E-learning startups in Africa face a raft of challenges, in spite of the level of innovation in the sector. But the continent is getting frustrated with waiting for a new era of learning to begin.
Disrupt Africa has reported before on the challenges facing e-learning startups in Africa, though there are a number of exciting companies across the continent working to ensure tech solutions to educational issues take hold.
There is growing frustration at the time it is taking for e-learning to truly become a reality in Africa, with attendees at this year’s eLearning Africa conference in Cairo, including ministers, businessmen and education experts, expressing impatience.
“We are not going to wait until 2063,” Egyptian minister of communications
and information technology H.E. Yasser ElKady told the conference’s opening session, referring to the date the African Union (AU) has set for the realisation of its vision of a “transformed continent”.
Attendees said they wanted Africans, particularly young people, to feel the benefits of e-learning within the next ten years, with Professor Ismail Serageldin, the founder and director of the Bioblioteca Alexandrina, saying it was time to embrace the “new era”.
“There is so much we can do for a new generation and for the whole world. We cannot let the gap between us and the advanced nations continue to grow. We must translate rhetoric into action. Rhetoric, declarations, plans and targets are not equal to action,” he said.
Experts at the conference agreed the failure to accelerate the pace of change could have devastating consequences for Africa.
“There is a widespread awareness among educators, politicians and businessmen that we really have to move quickly now,” said Charles Senkondo, executive director of Tanzania’s Global Learning Agency.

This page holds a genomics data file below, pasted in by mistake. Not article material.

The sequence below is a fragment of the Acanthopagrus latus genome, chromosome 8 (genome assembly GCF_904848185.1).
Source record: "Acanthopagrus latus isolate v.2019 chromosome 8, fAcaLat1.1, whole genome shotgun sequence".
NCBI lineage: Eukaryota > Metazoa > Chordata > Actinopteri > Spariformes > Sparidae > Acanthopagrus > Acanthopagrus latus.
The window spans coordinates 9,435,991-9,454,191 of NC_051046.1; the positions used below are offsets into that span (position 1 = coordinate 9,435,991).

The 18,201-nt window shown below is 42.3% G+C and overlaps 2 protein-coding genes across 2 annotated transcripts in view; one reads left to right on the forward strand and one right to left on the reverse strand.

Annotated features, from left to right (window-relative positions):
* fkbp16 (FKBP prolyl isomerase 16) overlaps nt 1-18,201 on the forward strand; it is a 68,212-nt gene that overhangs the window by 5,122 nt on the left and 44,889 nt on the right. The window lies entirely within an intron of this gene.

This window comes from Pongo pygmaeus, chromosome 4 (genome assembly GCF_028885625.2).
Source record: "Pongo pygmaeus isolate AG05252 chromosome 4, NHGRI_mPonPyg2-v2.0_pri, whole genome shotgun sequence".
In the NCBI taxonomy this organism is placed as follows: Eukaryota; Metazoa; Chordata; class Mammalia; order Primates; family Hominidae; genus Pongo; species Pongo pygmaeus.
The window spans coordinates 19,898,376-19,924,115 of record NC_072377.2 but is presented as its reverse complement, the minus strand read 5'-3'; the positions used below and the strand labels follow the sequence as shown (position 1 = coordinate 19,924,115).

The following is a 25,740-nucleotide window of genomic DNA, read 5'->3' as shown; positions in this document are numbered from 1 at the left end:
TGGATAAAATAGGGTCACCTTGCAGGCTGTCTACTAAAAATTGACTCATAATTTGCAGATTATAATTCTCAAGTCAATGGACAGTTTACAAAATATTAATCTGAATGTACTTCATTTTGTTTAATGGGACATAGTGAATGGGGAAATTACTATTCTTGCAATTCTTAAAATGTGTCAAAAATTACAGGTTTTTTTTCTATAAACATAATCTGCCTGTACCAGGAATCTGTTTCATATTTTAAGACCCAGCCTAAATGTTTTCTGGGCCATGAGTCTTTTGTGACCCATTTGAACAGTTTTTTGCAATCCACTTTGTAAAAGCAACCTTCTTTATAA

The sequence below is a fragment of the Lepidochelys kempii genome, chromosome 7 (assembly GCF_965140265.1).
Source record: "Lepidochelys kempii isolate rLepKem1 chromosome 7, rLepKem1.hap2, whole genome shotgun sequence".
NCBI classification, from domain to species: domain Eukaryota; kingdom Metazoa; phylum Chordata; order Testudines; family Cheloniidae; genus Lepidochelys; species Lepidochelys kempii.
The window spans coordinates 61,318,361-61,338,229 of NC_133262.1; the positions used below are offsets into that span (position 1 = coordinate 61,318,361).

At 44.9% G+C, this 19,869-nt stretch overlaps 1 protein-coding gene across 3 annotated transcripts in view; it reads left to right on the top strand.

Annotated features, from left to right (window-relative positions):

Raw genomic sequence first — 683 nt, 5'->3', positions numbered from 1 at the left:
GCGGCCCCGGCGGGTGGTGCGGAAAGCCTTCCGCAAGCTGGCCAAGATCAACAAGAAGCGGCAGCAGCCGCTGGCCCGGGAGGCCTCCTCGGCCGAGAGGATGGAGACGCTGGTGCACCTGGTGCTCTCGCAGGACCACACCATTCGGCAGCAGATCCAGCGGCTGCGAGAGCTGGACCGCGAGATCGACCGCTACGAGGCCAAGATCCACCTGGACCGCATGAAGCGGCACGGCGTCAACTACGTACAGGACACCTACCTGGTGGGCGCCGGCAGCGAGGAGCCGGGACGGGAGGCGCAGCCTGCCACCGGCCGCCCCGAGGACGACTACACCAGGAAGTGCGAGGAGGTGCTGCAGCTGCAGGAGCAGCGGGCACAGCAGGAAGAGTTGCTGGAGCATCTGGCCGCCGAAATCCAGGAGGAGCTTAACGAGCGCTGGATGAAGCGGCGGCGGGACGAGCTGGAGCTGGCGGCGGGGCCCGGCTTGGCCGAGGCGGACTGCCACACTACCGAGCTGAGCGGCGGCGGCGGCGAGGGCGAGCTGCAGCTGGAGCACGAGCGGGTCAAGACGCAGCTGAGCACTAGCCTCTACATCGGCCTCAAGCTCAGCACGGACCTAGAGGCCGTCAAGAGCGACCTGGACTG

“We’re all aware that Africa is a young continent and that soon the majority of our population will be under the age of 24. We can’t afford to leave the future of 200 million young Africans to chance. Unless we invest heavily in education and training, and ensure that our young people are fully equipped to compete in the digital age, we will store up some very serious social problems for ourselves and our neighbours.”
Social entrepreneur Toyosi Akerele-Ogunsiji, founder of RISE Networks, agreed, saying the fact there were 56 million Africans between the ages of 15 and 24 that have not completed primary education would leave to societal problems going forward.
“The more uneducated children Africa has, the more prisons we’ll have to build,” Akerele-Ogunsiji said.
The theme of this year’s eLearning Africa event was “Making Vision Reality”, with participants from across the continent focusing attention on how to turn the dream of change through e-learning into reality.
“The African Union’s 2063 Vision is a wonderful challenge for Africans,” said Senkondo. “It has education at its heart and we all want to make it happen. Here at eLearning Africa, we’re all focusing now on moving beyond ideas to implementation. There’s a real willingness to collaborate and to share knowledge and experience, so that the whole of Africa can move ahead.”
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